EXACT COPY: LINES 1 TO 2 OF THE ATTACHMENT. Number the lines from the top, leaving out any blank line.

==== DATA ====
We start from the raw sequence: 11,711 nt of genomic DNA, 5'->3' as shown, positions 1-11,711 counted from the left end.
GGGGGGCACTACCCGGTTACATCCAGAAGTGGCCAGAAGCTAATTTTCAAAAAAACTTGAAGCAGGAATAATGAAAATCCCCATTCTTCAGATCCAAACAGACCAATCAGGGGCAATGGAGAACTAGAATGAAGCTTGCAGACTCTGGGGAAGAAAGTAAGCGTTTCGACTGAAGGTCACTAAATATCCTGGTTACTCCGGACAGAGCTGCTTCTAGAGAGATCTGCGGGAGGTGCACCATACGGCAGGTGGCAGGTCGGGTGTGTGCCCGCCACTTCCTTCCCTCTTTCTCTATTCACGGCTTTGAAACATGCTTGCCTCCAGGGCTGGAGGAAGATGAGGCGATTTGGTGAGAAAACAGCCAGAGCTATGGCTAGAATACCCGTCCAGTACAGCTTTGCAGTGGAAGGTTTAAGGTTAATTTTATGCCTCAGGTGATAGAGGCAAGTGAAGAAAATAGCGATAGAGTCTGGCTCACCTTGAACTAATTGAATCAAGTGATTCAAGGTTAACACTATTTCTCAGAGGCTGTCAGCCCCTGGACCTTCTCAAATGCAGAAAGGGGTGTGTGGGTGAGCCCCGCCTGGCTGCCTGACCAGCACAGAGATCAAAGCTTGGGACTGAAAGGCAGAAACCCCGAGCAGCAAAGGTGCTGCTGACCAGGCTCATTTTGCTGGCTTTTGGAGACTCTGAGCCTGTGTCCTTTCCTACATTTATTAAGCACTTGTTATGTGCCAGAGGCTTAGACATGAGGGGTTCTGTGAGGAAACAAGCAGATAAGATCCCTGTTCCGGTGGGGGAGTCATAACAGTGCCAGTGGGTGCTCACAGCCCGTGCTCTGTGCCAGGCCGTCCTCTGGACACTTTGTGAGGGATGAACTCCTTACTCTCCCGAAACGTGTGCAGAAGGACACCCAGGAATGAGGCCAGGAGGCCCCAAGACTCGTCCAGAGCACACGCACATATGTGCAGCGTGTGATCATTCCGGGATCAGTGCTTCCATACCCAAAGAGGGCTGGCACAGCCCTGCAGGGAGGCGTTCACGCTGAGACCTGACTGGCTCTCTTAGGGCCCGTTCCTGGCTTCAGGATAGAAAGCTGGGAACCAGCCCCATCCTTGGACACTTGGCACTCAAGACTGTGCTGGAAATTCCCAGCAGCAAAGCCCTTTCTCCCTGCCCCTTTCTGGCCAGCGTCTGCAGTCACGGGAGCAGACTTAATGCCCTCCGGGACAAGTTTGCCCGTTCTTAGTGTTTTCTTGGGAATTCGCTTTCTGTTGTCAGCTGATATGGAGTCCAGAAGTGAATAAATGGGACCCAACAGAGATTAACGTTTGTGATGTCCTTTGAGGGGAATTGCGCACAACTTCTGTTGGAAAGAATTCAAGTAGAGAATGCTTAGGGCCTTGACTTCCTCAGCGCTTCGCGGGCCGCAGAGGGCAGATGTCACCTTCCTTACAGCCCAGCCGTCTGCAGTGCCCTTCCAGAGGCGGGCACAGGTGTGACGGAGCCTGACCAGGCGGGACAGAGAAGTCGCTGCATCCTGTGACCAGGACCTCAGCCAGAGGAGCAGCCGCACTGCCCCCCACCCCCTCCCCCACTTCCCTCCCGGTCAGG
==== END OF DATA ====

We start from the raw sequence: 11,711 nt of genomic DNA, 5'->3' as shown, positions 1-11,711 counted from the left end.
GGGGGGCACTACCCGGTTACATCCAGAAGTGGCCAGAAGCTAATTTTCAAAAAAACTTGAAGCAGGAATAATGAAAATCCCCATTCTTCAGATCCAAACAGACCAATCAGGGGCAATGGAGAACTAGAATGAAGCTTGCAGACTCTGGGGAAGAAAGTAAGCGTTTCGACTGAAGGTCACTAAATATCCTGGTTACTCCGGACAGAGCTGCTTCTAGAGAGATCTGCGGGAGGTGCACCATACGGCAGGTGGCAGGTCGGGTGTGTGCCCGCCACTTCCTTCCCTCTTTCTCTATTCACGGCTTTGAAACATGCTTGCCTCCAGGGCTGGAGGAAGATGAGGCGATTTGGTGAGAAAACAGCCAGAGCTATGGCTAGAATACCCGTCCAGTACAGCTTTGCAGTGGAAGGTTTAAGGTTAATTTTATGCCTCAGGTGATAGAGGCAAGTGAAGAAAATAGCGATAGAGTCTGGCTCACCTTGAACTAATTGAATCAAGTGATTCAAGGTTAACACTATTTCTCAGAGGCTGTCAGCCCCTGGACCTTCTCAAATGCAGAAAGGGGTGTGTGGGTGAGCCCCGCCTGGCTGCCTGACCAGCACAGAGATCAAAGCTTGGGACTGAAAGGCAGAAACCCCGAGCAGCAAAGGTGCTGCTGACCAGGCTCATTTTGCTGGCTTTTGGAGACTCTGAGCCTGTGTCCTTTCCTACATTTATTAAGCACTTGTTATGTGCCAGAGGCTTAGACATGAGGGGTTCTGTGAGGAAACAAGCAGATAAGATCCCTGTTCCGGTGGGGGAGTCATAACAGTGCCAGTGGGTGCTCACAGCCCGTGCTCTGTGCCAGGCCGTCCTCTGGACACTTTGTGAGGGATGAACTCCTTACTCTCCCGAAACGTGTGCAGAAGGACACCCAGGAATGAGGCCAGGAGGCCCCAAGACTCGTCCAGAGCACACGCACATATGTGCAGCGTGTGATCATTCCGGGATCAGTGCTTCCATACCCAAAGAGGGCTGGCACAGCCCTGCAGGGAGGCGTTCACGCTGAGACCTGACTGGCTCTCTTAGGGCCCGTTCCTGGCTTCAGGATAGAAAGCTGGGAACCAGCCCCATCCTTGGACACTTGGCACTCAAGACTGTGCTGGAAATTCCCAGCAGCAAAGCCCTTTCTCCCTGCCCCTTTCTGGCCAGCGTCTGCAGTCACGGGAGCAGACTTAATGCCCTCCGGGACAAGTTTGCCCGTTCTTAGTGTTTTCTTGGGAATTCGCTTTCTGTTGTCAGCTGATATGGAGTCCAGAAGTGAATAAATGGGACCCAACAGAGATTAACGTTTGTGATGTCCTTTGAGGGGAATTGCGCACAACTTCTGTTGGAAAGAATTCAAGTAGAGAATGCTTAGGGCCTTGACTTCCTCAGCGCTTCGCGGGCCGCAGAGGGCAGATGTCACCTTCCTTACAGCCCAGCCGTCTGCAGTGCCCTTCCAGAGGCGGGCACAGGTGTGACGGAGCCTGACCAGGCGGGACAGAGAAGTCGCTGCATCCTGTGACCAGGACCTCAGCCAGAGGAGCAGCCGCACTGCCCCCCACCCCCTCCCCCACTTCCCTCCCGGTCAGG